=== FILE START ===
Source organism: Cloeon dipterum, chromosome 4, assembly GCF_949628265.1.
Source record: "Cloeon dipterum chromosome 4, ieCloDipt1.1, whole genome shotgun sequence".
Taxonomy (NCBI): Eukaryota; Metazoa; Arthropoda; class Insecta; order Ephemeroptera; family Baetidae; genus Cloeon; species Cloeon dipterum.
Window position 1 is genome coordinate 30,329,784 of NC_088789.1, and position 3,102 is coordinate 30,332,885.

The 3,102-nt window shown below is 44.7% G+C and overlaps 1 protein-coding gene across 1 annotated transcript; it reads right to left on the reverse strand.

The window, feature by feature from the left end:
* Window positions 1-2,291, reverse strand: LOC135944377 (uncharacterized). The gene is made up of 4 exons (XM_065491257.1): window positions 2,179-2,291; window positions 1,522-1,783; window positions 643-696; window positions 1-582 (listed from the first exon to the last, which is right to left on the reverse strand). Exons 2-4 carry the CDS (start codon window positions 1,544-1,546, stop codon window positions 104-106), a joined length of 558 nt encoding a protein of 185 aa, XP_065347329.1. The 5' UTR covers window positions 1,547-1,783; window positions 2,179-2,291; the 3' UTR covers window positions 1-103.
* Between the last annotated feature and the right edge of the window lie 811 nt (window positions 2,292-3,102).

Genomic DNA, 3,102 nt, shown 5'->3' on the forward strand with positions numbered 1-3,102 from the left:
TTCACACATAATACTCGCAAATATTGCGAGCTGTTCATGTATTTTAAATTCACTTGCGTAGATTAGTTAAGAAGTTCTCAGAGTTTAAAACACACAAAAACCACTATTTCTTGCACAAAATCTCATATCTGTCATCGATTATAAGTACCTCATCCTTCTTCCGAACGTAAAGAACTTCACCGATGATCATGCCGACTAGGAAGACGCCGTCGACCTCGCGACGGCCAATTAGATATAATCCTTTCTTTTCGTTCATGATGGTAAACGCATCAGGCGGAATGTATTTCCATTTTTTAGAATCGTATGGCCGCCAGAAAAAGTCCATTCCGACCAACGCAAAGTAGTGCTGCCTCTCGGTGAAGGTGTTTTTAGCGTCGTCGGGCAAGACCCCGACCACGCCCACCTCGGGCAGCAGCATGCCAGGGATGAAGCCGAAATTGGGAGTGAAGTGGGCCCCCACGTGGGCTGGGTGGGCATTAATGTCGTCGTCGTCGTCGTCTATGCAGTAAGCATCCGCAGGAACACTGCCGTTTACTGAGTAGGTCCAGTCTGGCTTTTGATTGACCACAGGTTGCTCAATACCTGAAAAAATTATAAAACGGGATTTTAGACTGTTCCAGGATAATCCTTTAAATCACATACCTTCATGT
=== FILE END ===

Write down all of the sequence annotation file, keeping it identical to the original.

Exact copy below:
Source organism: Cloeon dipterum, chromosome 4, assembly GCF_949628265.1.
Source record: "Cloeon dipterum chromosome 4, ieCloDipt1.1, whole genome shotgun sequence".
Taxonomy (NCBI): Eukaryota; Metazoa; Arthropoda; class Insecta; order Ephemeroptera; family Baetidae; genus Cloeon; species Cloeon dipterum.
Window position 1 is genome coordinate 30,329,784 of NC_088789.1, and position 3,102 is coordinate 30,332,885.

The 3,102-nt window shown below is 44.7% G+C and overlaps 1 protein-coding gene across 1 annotated transcript; it reads right to left on the reverse strand.

The window, feature by feature from the left end:
* Window positions 1-2,291, reverse strand: LOC135944377 (uncharacterized). The gene is made up of 4 exons (XM_065491257.1): window positions 2,179-2,291; window positions 1,522-1,783; window positions 643-696; window positions 1-582 (listed from the first exon to the last, which is right to left on the reverse strand). Exons 2-4 carry the CDS (start codon window positions 1,544-1,546, stop codon window positions 104-106), a joined length of 558 nt encoding a protein of 185 aa, XP_065347329.1. The 5' UTR covers window positions 1,547-1,783; window positions 2,179-2,291; the 3' UTR covers window positions 1-103.
* Between the last annotated feature and the right edge of the window lie 811 nt (window positions 2,292-3,102).

Genomic DNA, 3,102 nt, shown 5'->3' on the forward strand with positions numbered 1-3,102 from the left:
TTCACACATAATACTCGCAAATATTGCGAGCTGTTCATGTATTTTAAATTCACTTGCGTAGATTAGTTAAGAAGTTCTCAGAGTTTAAAACACACAAAAACCACTATTTCTTGCACAAAATCTCATATCTGTCATCGATTATAAGTACCTCATCCTTCTTCCGAACGTAAAGAACTTCACCGATGATCATGCCGACTAGGAAGACGCCGTCGACCTCGCGACGGCCAATTAGATATAATCCTTTCTTTTCGTTCATGATGGTAAACGCATCAGGCGGAATGTATTTCCATTTTTTAGAATCGTATGGCCGCCAGAAAAAGTCCATTCCGACCAACGCAAAGTAGTGCTGCCTCTCGGTGAAGGTGTTTTTAGCGTCGTCGGGCAAGACCCCGACCACGCCCACCTCGGGCAGCAGCATGCCAGGGATGAAGCCGAAATTGGGAGTGAAGTGGGCCCCCACGTGGGCTGGGTGGGCATTAATGTCGTCGTCGTCGTCGTCTATGCAGTAAGCATCCGCAGGAACACTGCCGTTTACTGAGTAGGTCCAGTCTGGCTTTTGATTGACCACAGGTTGCTCAATACCTGAAAAAATTATAAAACGGGATTTTAGACTGTTCCAGGATAATCCTTTAAATCACATACCTTCATGT